Viewpoint

Newly promoted manager talking to colleague -Hays careers advice

Have you ever seen a star employee, that person who hits every target and exceeds every objective, promoted to a management role only to struggle for the first time in their career?

When people are promoted up the ranks, it’s usually thanks to their attributes and abilities. But as any successful manager knows, there are a whole new set of skills required in their new management position.

These include and are certainly not limited to motivation, communication, listening, interpersonal, planning, problem-solving, delegation and time management skills; as well as the effective organisation, coordination and execution of organisational goals.

So if becoming a manager is one of the next steps in your career plan, it helps to know how your potential in the role will be assessed. According to a recent Hays survey of 1,516 Australian & New Zealand employers, there are two typical approaches: observation and assessment or the utilisation of big data.

56 percent said they use the observation and assessment method and plan to continue doing so. A further 24 percent currently use this method but plan to start using big data to inform their decisions in the next 12 months.

Observation and assessment can involve any combination of the following.

Observing:

  • How you treat colleagues who don’t perform as well as you
  • How you perform in secondment opportunities
  • How you perform in projects with team lead components
  • How you coach an underperformer

Assessing:

  • Self-motivation
  • Communication skills
  • Empathy
  • Strength
  • Understanding of the broader company (not only the department they work in)
  • Leading by example
  • Respect from others in the organisation
  • Emotional intelligence

Getting feedback from:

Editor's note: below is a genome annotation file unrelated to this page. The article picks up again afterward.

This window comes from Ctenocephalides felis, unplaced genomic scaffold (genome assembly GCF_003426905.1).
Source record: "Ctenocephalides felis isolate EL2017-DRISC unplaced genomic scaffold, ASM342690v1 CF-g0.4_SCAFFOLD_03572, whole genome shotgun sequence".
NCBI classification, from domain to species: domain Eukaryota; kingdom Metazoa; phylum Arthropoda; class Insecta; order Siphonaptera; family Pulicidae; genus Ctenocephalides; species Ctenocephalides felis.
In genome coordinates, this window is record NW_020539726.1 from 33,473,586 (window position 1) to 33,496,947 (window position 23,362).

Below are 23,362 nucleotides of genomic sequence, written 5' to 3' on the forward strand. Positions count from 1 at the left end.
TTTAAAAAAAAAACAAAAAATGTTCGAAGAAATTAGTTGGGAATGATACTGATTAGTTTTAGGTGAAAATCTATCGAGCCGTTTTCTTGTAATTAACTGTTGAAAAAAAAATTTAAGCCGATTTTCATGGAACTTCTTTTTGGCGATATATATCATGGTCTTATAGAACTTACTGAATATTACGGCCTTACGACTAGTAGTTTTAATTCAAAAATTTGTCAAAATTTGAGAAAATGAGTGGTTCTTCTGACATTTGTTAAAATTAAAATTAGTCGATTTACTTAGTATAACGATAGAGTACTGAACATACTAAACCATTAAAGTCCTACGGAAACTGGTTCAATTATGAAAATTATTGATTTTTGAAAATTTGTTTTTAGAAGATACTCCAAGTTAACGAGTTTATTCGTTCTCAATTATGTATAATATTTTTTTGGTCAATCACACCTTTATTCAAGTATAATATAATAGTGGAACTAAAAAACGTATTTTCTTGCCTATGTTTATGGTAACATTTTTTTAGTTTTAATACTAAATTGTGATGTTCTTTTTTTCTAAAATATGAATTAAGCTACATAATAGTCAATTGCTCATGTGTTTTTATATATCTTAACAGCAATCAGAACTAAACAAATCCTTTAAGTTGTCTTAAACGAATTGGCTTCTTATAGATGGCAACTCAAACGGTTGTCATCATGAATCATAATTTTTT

• Peers
  • Major stakeholders

It’s also common to use a standard assessment form or checklist to perform an evaluation that determines how consistently you demonstrate certain abilities or characteristics as benchmarked in existing successful managers.

While only 20 percent of surveyed employers currently fall into the second category, the use of big data to make predictions is a growing trend.

In organisations that currently use big data, mined data pinpoints which staff members could bring the highest ROI in a management role. But most organisations are not yet at the point of using data as a predictor and are instead focused on gathering and reviewing the consistency of results.

Managers must have a high level of emotional intelligence

There’s one additional key requirement that’s considered important in a manager’s success: emotional intelligence. It’s important because it allows you to understand, manage and engage the emotions of your employees and, just as importantly, your own.

In what is now one of Harvard Business Review’s most read and enduring articles, psychologist Daniel Goleman’s ‘What Makes a Leader’ article notes: “The most effective leaders are all alike in one crucial way: they all have a high degree of what has come to be known as emotional intelligence. It’s not that IQ and technical skills are irrelevant. They do matter, but…they are the entry-level requirements for executive positions.” He goes on to state that his research and others show that EI is the one non-negotiable of strong leaders and introduces five components of emotional intelligence: self-awareness, self-regulation, motivation, empathy for others and social skills. I recommend reading his article if you’d like to know more.

For more advice on becoming management-ready, you may like to read the below:

Share this blog:

Author

Nick Deligiannis began working at Hays in 1993 and over the 22 years he has been with the company has held a variety of consulting and management roles across the business, including the role of Director responsible for the operation of Hays in Victoria, South Australia, Tasmania and the Northern Territory. In 2004 he was appointed to the Hays Board of Directors, and was made Managing Director for Australia and New Zealand in 2012.

Prior to joining Hays, he had a background in human resource management and marketing, and has formal qualifications in Psychology.